Yesterday Nova Scotia announced a ban on fracking. Will local or state governments in the southeast, now threatened by the Sabal Trail fracked methane pipeline, ban such pipelines? Especially since FERC has now directed Sabal Trail to examine routes through Americus, Cordele, Ashburn, Tifton, Adel, Valdosta, and even Thomasville, in addition to the ones it already proposed through Dougherty, Colquitt, Brooks, and Lowndes Counties?
Sierra Club Canada wrote about public meetings in its Media Release of 28 August 2014, Government of Nova Scotia Needs to Ban Fracking,
“Public meetings held by the panel were attended by an overwhelming majority of well-informed citizens who had deep concerns about fracking,” according to [Gretchen] Fitzgerald, “Those concerns should be met with the type of leadership they deserve: an immediate, legally binding ban.”
And the Nova Scotia government listened. Bruce Erskine wrote for The Herald Business 3 September 2014, Nova Scotia to ban fracking, posting a video in which you can hear Energy Minister Andrew Younger say:
“Nova Scotians have put their trust in our government, that we will listen to the concerns and not allow a process that most Nova Scotians are just simply not comfortable with at this time.”
We’ve seen the same thing in the Sabal Trail Open Houses and the FERC Scoping Meetings for the Sabal Trail pipeline: overwhelming public opposition to the pipeline. With FERC representatives standing right there.
A few local governments have started to listen:
- 3 March 2014: Valdosta City Council Tim Carroll filed a letter with FERC opposing the pipeline. But the Valdosta City Council has not, nor passed any resolution or ordinance.
- 4 March 2014: Dougherty County attorney and a commissioner spoke against the Sabal Trail pipeline, but as near as I can tell have passed no resoultion or ordinance.
- 4 March 2014: Colquitt County, GA Commission Resolution 2014-R-6 asking for minimum 5 foot top cover, but not an ordinance.
- 26 March 2014: Gilchrist County, FL Commission filed lengthy comments with FERC, but no resolution or ordinance.
- 7 April 2014: Brooks County, GA Commission passed the same resolution as Colquitt County, but no ordinance.
- 11 April 2014: Lowndes County, GA Chairman sent a letter to FERC with 14 points of existing ordinances and permits Sabal Trail would be expected to follow, but the Lowndes County Commission didn’t even pass a resolution, much less an ordinance.
- 22 August 2014: Hamilton County, FL Commission in Florida passed a resolution asking Sabal Trail to move the pipeline off the Withlacoochee River and otherwise to avoid the fragile karst limestone that encloses our drinking water in the Floridan Aquifer. But not an ordinance.
Opposition in Hamilton County has already had some effect. On 27 August 2014 FERC directed Sabal Trail (among many other things) to look at routes that did not cross the Withlacoochee River in Hamilton County. On 30 August 2014 Sabal Trail said it was considering moving off the Withlacoochee River.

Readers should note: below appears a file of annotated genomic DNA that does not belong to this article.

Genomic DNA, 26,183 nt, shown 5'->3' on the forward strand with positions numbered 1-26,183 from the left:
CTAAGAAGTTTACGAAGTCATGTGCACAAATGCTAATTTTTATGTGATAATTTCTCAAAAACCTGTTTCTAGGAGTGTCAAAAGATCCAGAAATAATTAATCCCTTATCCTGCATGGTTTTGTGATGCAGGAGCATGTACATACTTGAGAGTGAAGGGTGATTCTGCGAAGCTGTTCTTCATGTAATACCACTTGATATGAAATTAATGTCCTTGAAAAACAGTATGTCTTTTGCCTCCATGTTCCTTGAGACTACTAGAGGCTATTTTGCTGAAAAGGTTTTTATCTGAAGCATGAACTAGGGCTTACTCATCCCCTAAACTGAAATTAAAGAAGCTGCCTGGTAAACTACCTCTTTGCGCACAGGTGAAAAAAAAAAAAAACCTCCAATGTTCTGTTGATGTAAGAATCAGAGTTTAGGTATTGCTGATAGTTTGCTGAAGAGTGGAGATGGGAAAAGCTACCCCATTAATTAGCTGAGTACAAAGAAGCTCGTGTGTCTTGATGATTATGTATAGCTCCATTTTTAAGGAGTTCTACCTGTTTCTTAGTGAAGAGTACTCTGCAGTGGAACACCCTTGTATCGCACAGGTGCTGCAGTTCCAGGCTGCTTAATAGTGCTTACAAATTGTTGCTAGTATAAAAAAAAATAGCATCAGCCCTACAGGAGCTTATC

Yet resolutions and letters don’t have the force of law. Land-use ordinances do, such as the one Jefferson County, Florida ordinance 2011-072111-02 of 6 October 2011 to prohibit extraction of local water for bottling.
A citizen of Suwannee County has written a letter to county commissions recommending that Jefferson County ordinance as one of several precedents, including resolutions passed by counties in Virginia against another Spectra pipeline that were at least stronger than the Georgia county ones, and that were followed in less than a month by Spectra “suspending” that Virginia pipeline.
The letter is co-signed by many organizations, including the Suwannee Alliance For Sustainable Growth, Our Santa Fe River, SpectraBusters, Inc., and WWALS Watershed Coalition, Inc.. Our Santa Fe River and WWALS are both of the currently-active watershed conservation nonprofits representing rivers in the Suwannee River Basin. WWALS, which has posted its own message of support for local legislation, represents the Withlacoochee River, which the Sabal Trail pipeline still plans to cross at the Brooks-Lowndes County border just south of US 84.
Although one of the directions FERC just gave Sabal Trail was to look at:
- Alternative 1 extending from near MP 0 to MP 460.6 (the proposed endpoint) following the Sabal Trail Transmission, LLC (Sabal Trail) proposed Sabal Trail Project (Project) route until reaching Highway 82 near Dawson, Georgia; then following Highway 82 to Interstate 75 (I-75); then following I-75 to Highway 91 near The Villages, Florida; then following Highway 91 to Highway 27 near Ferndale, Florida; and then following a Florida Gas Transmission (FGT) pipeline to the proposed endpoint.
Translation: Alternative 1 runs right through Tifton, Adel, Hahira, and Valdosta down I-75 and on through Florida past sinkhole-prone The Villages. There’s a FERC-required Alternative 2 that does the same thing. And an Alternative 4 that bashes through Americus, Cordele, Ashburn, and CHula before hitting Tifton, Adel, Hahira, and Valdosta. And an Alternative 3 that goes therough Camilla, Thomasville, and Monticello, FL to Capps, FL, before turning east along the existing Florida Gas Transmission (FGT) route.
The only Sabal Trail route that does not pass through Lowndes County is that Alternative 4. Which makes Lowndes County a key to stopping the pipeline.
What will the Lowndes County Commission do? And the County Commissions of Cook, Tift, Turner, Crisp, Sumter, and Thomas Counties in Georgia, and Jefferson County, FL? And the city councils of Valdosta, Hahira, Adel, Tifton, Ashburn, Cordele, Americus, and Thomasville? Whom do you serve? We hope it’s your local citizens.
And what about the legislatures of Florida, Georgia, and Alabama?